Prosecution not making use of forensic evidence – Bacchus-Baptiste
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August 3, 2018
Prosecution not making use of forensic evidence – Bacchus-Baptiste

While the government has made strides in certain areas of crime fighting, more attention needs to be placed on forensics.

“Many cases that I have done the prosecution has failed wholly to make use of forensic evidence. They may come, mark out the scene, take exhibits etcetera, and nothing happens to them (exhibits), or you send them away and you never get a reply or report,” veteran lawyer Kay Bacchus-Baptiste told a press briefing at Democrat House last Tuesday.

She said that if we are to see more persons pay for the violent crimes they commit, the police force needs to up its forensics game.

“Even ballistics reports, even long ago you use to get more reports from experts matching ballistics with evidence, with the gun etcetera. Now, you hardly get back reports. They (police) seem to base their evidence out of beating a confession out of the defendants, or hoping that they have enough witnesses who would have seen, but most times when crimes are committed nobody is there to give eye witness evidence,” noted Bacchus-Baptiste.

She added, “the forensics in St. Vincent is sadly lacking, even a simple thing as taking photograph evidence, you will be surprised,”Bacchus-Baptiste claimed that in many cases, police photographers take pictures and when the case reaches to court, the pictures are never presented.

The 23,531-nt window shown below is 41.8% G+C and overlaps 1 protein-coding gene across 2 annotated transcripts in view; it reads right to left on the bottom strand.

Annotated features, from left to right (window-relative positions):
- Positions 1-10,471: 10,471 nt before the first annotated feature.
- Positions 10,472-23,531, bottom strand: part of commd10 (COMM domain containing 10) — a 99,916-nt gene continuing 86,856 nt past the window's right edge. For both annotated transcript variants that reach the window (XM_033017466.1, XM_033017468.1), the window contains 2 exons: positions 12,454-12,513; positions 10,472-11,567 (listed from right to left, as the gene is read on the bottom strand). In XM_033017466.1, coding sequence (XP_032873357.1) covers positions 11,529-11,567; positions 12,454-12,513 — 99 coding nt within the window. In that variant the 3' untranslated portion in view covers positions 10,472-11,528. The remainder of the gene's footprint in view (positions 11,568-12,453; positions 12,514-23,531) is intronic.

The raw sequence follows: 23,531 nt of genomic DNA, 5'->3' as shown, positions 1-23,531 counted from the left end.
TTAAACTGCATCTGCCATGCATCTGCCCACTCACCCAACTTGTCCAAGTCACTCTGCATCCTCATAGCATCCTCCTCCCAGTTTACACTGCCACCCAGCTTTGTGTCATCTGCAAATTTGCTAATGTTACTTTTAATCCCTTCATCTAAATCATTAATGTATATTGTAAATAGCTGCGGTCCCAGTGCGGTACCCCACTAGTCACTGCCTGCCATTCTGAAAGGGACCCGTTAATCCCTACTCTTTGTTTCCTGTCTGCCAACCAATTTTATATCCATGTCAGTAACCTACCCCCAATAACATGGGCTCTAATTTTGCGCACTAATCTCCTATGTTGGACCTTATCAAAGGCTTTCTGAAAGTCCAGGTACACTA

“Either they are overexposed, so they are no good, or they never bother to even produce the photographs, or when you see the photographs they are so dark you cannot really understand what they are,” Bacchus-Baptiste told reporters.

She noted also that in her opinion, fingerprinting is a thing of the past.

“…something drastic has to be done about it,” said the criminal lawyer, who has been involved in several high-profile cases over the years.

She however praised the government for introducing the Witness Special Measures Act where persons can testify via video link, but noted that this type of testimony is sometimes problematic.

“The jury is deprived of the actual presence, the emotion, and it could turn out to not be beneficial to the defense, because sometimes when the witness is on the stand you can better look at the demeanor and determining whether they are telling lies or not, so it removes that advantage and gives the crown an advantage,” noted Bacchus-Baptiste, adding that this Act can also be used for the defense, and there are cases where witnesses give evidence for the defense, by video link from overseas.

She noted also that there are instances where witnesses have been relocated, but this is very costly and therefore is reserved for serious cases, but if we are looking after the safety of witnesses, then we must afford it.

Going further, Bacchus-Baptiste said that the administration has increased the number of cases heard by allowing the assizes to run for almost the entire year, but persons on remand still cannot have their trials done in a timely manner and a trial taking too long is not good for the victim or the person/persons charged.

Bacchus-Baptiste also noted that it is time we look at introducing a sexual offenders’ registry.